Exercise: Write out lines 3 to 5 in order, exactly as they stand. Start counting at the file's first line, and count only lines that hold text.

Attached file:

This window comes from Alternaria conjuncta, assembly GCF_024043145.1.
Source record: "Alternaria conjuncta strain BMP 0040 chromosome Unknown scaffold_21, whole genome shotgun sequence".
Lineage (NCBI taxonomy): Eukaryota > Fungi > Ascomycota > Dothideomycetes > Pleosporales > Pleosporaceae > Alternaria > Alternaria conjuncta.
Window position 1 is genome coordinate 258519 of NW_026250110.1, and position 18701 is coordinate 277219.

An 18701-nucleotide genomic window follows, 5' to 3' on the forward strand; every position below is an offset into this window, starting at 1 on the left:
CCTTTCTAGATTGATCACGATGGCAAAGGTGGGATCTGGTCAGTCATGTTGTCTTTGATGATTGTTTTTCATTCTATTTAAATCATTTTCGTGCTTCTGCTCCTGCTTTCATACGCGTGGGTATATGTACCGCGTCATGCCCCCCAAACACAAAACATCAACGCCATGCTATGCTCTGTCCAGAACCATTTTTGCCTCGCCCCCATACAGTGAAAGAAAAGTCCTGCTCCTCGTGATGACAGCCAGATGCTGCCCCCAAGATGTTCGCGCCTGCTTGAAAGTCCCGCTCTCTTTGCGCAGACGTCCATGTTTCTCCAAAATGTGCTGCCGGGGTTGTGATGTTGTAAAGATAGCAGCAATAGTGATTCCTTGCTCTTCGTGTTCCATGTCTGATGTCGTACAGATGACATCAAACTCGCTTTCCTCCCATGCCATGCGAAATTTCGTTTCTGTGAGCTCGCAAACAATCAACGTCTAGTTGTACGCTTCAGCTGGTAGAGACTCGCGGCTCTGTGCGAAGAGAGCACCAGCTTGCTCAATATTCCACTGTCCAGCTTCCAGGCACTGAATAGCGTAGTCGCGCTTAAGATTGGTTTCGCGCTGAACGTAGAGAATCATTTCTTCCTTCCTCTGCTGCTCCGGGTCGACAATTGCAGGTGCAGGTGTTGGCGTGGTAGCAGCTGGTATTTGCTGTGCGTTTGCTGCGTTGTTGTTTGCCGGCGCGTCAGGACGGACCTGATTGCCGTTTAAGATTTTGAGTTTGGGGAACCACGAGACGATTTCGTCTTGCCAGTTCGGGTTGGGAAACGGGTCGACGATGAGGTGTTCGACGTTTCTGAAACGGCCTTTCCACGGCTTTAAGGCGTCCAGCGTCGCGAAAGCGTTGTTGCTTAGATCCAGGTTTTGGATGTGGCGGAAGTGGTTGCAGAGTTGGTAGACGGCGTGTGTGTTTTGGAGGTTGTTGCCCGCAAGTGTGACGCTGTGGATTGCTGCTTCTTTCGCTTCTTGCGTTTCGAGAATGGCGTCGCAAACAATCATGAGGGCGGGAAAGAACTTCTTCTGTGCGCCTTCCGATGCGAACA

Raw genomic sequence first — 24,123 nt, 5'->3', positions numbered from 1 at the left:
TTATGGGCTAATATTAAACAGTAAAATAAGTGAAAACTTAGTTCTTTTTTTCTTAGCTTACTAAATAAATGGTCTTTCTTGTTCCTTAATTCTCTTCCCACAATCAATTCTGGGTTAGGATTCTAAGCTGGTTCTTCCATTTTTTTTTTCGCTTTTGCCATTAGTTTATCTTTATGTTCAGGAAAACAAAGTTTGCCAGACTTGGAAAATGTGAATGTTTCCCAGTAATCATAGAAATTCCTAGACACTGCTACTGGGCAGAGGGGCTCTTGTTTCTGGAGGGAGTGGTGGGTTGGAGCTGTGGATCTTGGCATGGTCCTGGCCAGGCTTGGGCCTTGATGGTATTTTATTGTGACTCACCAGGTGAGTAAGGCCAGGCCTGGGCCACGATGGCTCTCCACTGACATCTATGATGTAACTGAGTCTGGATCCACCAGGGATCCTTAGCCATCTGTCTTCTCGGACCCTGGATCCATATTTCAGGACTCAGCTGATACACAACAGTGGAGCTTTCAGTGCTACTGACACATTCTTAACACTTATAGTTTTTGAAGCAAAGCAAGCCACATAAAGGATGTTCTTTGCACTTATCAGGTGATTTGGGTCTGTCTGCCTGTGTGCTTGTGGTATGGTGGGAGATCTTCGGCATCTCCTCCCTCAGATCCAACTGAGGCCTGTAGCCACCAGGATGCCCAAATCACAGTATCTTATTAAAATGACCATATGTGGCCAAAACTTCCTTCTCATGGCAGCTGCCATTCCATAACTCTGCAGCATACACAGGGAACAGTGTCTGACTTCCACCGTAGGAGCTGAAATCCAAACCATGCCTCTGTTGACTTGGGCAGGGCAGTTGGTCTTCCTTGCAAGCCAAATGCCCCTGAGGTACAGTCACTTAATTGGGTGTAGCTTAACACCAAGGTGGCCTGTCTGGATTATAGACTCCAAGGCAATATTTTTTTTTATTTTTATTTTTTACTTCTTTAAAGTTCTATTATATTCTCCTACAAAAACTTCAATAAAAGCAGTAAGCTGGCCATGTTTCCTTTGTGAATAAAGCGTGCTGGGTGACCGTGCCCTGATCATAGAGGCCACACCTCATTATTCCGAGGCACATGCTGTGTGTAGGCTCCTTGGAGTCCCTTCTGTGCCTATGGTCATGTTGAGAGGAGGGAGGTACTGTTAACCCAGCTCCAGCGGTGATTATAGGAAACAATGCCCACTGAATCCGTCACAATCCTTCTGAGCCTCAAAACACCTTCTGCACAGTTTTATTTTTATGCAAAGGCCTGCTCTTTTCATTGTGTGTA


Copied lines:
Lineage (NCBI taxonomy): Eukaryota > Fungi > Ascomycota > Dothideomycetes > Pleosporales > Pleosporaceae > Alternaria > Alternaria conjuncta.
Window position 1 is genome coordinate 258519 of NW_026250110.1, and position 18701 is coordinate 277219.

An 18701-nucleotide genomic window follows, 5' to 3' on the forward strand; every position below is an offset into this window, starting at 1 on the left: